For steering the rover’s four corner wheels, I also want to keep the axis of steering rotation aligned with wheel center. This ensures any steering movement would pivot the wheel in place. It is much easier to build steering mechanisms with an axis of rotation offset from the wheel, but steering with such a mechanism drags the wheel through an arc instead of pivoting in place and I prefer not to do that.

On the construction side, I want to avoid risk of suspension joints binding up, which means ball bearings at as many axes of rotation as possible. I know I can keep using ball bearings for all suspension members, I’m pretty confident I can maintain ball bearings for the four steering axes, but as I simplify and reduce cost, I may have to give up ball bearings on wheel axles.

On the subject of wheel axle design, I still have a preference to maintain Sawppy’s excellent ground clearance, but I am more flexible about this topic as people don’t seem very fussed about compromising it as they modify their rovers. Another item of frequent discussion is the fact Sawppy’s wheels are not well suited to human-friendly floors but again they are accurate to their inspiration so I’ll probably keep them that way on my own creations. Fortunately wheels are relatively easy to modify or replace should other rover builders desire more traction.

I feel pretty good about these two lists: the things I want to change, and the things I don’t. However, putting all of these thoughts down also makes one thing clear: one rover size will not fit all.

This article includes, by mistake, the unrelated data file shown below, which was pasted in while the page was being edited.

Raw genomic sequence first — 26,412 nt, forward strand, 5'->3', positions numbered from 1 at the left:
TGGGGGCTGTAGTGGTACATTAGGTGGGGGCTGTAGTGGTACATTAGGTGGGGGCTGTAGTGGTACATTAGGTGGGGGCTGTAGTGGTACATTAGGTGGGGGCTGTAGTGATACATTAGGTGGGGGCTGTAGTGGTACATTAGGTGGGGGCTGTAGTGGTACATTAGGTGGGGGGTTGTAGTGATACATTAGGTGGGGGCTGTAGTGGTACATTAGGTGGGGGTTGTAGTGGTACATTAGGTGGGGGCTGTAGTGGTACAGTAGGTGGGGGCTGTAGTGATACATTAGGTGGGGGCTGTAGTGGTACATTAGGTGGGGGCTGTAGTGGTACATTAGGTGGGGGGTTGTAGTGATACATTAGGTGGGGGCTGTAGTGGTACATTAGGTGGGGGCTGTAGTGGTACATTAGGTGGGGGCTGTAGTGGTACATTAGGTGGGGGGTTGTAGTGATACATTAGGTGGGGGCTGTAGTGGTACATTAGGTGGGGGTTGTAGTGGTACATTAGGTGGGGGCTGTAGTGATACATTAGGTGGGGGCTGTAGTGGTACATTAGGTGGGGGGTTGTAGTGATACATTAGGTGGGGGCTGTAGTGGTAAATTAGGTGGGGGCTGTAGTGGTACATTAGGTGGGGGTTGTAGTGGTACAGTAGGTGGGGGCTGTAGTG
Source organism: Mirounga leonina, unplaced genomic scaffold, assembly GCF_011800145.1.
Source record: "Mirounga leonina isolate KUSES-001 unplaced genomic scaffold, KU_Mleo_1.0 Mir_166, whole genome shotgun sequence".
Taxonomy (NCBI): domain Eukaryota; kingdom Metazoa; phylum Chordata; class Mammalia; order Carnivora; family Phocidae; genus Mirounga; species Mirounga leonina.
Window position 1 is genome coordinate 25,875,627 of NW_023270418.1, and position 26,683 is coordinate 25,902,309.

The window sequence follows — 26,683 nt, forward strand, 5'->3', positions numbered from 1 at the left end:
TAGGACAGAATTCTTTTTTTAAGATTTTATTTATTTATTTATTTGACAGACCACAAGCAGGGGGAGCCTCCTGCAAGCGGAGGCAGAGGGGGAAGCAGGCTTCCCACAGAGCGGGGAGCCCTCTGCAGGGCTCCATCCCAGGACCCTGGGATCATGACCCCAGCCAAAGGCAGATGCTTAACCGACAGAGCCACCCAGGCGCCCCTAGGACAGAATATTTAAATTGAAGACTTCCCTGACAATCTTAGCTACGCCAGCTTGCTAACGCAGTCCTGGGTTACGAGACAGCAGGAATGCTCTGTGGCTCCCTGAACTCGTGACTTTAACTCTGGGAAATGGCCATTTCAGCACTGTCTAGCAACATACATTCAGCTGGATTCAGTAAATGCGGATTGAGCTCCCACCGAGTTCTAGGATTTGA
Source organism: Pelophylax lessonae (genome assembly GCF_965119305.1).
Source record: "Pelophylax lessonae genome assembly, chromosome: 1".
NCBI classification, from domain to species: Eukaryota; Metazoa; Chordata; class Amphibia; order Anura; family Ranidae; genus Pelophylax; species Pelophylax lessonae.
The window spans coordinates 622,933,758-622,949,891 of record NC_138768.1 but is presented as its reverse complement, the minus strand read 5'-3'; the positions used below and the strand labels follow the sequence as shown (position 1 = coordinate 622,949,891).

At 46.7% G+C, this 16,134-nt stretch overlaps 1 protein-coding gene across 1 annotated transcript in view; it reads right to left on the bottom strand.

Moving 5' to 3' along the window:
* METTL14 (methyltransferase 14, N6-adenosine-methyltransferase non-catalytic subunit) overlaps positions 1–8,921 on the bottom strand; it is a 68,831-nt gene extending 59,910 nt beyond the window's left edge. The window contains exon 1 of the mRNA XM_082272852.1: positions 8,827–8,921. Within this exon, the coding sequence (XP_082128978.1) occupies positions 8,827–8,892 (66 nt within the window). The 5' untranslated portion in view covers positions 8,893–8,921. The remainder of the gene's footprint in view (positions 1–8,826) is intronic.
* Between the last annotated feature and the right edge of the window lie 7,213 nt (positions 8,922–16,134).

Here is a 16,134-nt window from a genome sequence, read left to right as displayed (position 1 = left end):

[Title image: the Meeting of Rovers at Maker Faire Bay Area 2019]

Summary of Sawppy Update Objectives

Over the past few posts I’ve been describing goals and motivations for future Sawppy evolution. Mostly in terms of my own efforts, but with a few notes reminding me to leave options open for others working on neat stuff like Ardupilot adaptation. This post will be a summary, grouped by common themes with links to individual items. Most of these goals for improvement are the result of feedback from people who have liked my Sawppy design enough to spend their own time and money to build their own rover. I am thankful for every one who have reached out to me with questions, suggestions, and my favorite part: pictures and videos of their rovers roaming about. I always love seeing other Sawppy rovers running around.

Fix Mechanical Shortcomings

I’m thankful this section is much shorter than I had originally expected. I’m not a mechanical engineer and I honestly expected more fundamental mechanical issues than what has cropped up to date.

Make Construction Easier

Everything here can be traced back to feedback from one or more rover builders.

Improve World Friendliness

I’ve learned there’s more to designing a world-friendly rover than just working in metric.

Smoother Rover Operations

In contrast, most of this section were derived from my own experience taking Sawppy around.

That is a pretty long list of things I want to change! And on the way there, I also need to keep in mind of what I would rather not change.

[Title image: Sawppy and I at Sparklecon 2020]

Ardupilot as Sawppy Brain Option

Most of my attention for future Sawppy are focused on mechanical details like part numbers and rotating STLs for easy printing. I’ve always believed I would use Sawppy as a platform to explore autonomous robotics, but I’ve been having so much fun in low level mechanical design I have yet to set aside enough time to become proficient at giving Sawppy autonomy.